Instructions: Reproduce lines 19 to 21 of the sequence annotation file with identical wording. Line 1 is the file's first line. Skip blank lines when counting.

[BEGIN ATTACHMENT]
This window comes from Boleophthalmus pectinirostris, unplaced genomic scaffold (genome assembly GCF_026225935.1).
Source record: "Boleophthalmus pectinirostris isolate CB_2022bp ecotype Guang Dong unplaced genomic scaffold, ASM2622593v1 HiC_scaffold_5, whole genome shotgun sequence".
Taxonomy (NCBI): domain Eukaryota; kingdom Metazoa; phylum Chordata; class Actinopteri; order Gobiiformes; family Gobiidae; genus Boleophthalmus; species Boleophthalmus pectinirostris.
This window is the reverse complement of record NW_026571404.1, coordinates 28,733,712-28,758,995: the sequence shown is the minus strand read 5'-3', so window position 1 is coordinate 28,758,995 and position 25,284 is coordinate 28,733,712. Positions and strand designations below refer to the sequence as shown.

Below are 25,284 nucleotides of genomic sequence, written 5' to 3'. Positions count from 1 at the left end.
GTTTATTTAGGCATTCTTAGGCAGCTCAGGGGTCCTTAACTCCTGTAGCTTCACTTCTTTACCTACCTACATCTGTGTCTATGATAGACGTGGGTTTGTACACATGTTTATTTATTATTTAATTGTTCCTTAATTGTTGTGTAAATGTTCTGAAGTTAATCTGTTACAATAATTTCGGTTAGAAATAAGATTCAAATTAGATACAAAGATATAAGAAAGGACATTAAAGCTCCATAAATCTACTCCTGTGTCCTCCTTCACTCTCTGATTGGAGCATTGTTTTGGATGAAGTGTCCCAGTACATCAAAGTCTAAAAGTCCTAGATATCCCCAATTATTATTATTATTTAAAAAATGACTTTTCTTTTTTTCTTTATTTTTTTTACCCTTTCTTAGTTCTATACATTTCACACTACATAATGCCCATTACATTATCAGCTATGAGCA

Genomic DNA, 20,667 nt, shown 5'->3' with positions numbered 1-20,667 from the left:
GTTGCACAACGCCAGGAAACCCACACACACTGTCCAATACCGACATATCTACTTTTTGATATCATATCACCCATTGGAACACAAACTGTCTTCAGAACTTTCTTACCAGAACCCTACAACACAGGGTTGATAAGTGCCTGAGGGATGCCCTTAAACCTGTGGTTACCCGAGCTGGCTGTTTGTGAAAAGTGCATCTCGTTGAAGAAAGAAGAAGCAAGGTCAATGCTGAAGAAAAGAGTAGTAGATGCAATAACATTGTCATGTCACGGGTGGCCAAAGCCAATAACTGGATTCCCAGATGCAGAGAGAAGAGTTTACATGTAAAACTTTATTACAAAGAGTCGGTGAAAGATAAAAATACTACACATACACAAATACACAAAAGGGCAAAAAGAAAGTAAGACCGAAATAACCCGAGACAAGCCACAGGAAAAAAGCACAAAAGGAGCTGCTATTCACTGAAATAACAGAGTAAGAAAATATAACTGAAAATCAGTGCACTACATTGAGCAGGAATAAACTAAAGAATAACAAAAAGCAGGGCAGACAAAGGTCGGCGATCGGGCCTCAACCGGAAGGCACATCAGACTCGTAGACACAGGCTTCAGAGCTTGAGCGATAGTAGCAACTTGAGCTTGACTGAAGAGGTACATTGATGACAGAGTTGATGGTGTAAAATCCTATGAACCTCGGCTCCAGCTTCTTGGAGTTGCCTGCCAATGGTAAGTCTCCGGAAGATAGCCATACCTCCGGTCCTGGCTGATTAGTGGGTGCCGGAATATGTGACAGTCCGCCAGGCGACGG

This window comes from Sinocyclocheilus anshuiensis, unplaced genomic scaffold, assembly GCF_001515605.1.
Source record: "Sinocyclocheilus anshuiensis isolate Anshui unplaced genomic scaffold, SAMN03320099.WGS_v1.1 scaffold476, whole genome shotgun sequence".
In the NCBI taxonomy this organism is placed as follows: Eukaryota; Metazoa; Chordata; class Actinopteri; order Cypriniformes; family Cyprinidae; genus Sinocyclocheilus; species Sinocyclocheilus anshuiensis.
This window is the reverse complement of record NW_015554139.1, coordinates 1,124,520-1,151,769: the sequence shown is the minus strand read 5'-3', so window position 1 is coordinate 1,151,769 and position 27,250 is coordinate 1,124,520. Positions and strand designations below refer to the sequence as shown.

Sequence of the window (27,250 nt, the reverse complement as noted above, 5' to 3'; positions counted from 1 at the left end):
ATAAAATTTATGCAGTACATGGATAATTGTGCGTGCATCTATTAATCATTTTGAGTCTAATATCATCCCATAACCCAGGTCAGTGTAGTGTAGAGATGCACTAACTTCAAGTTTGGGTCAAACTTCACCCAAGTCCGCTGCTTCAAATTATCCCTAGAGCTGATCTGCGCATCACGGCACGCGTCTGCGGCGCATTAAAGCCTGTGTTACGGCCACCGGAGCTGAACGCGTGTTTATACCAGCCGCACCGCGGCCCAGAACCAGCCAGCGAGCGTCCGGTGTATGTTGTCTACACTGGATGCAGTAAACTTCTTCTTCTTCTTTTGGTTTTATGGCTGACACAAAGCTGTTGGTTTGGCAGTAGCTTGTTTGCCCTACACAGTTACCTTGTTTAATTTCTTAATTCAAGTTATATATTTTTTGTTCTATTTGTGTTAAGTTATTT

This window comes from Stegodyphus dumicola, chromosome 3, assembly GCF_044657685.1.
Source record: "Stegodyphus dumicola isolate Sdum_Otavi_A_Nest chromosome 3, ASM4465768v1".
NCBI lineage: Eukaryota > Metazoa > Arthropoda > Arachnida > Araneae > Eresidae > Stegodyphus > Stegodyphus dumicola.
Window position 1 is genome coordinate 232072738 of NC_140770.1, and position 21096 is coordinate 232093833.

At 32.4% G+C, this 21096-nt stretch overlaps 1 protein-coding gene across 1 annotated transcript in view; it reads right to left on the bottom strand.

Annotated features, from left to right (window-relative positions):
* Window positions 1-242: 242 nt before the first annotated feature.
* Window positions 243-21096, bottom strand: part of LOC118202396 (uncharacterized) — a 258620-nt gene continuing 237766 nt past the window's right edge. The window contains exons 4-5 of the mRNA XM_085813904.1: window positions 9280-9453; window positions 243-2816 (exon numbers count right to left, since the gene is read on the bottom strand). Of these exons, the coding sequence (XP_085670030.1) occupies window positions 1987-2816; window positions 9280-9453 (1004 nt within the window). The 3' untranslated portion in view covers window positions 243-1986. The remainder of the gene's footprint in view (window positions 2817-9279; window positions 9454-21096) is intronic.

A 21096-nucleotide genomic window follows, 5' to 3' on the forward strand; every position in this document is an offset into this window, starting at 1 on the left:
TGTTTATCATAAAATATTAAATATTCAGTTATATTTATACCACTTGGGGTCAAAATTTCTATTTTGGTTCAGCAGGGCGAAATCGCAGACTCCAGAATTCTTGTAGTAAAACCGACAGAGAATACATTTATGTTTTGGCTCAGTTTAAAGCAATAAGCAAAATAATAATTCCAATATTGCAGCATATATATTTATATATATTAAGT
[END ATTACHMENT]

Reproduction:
At 32.4% G+C, this 21096-nt stretch overlaps 1 protein-coding gene across 1 annotated transcript in view; it reads right to left on the bottom strand.

Annotated features, from left to right (window-relative positions):
* Window positions 1-242: 242 nt before the first annotated feature.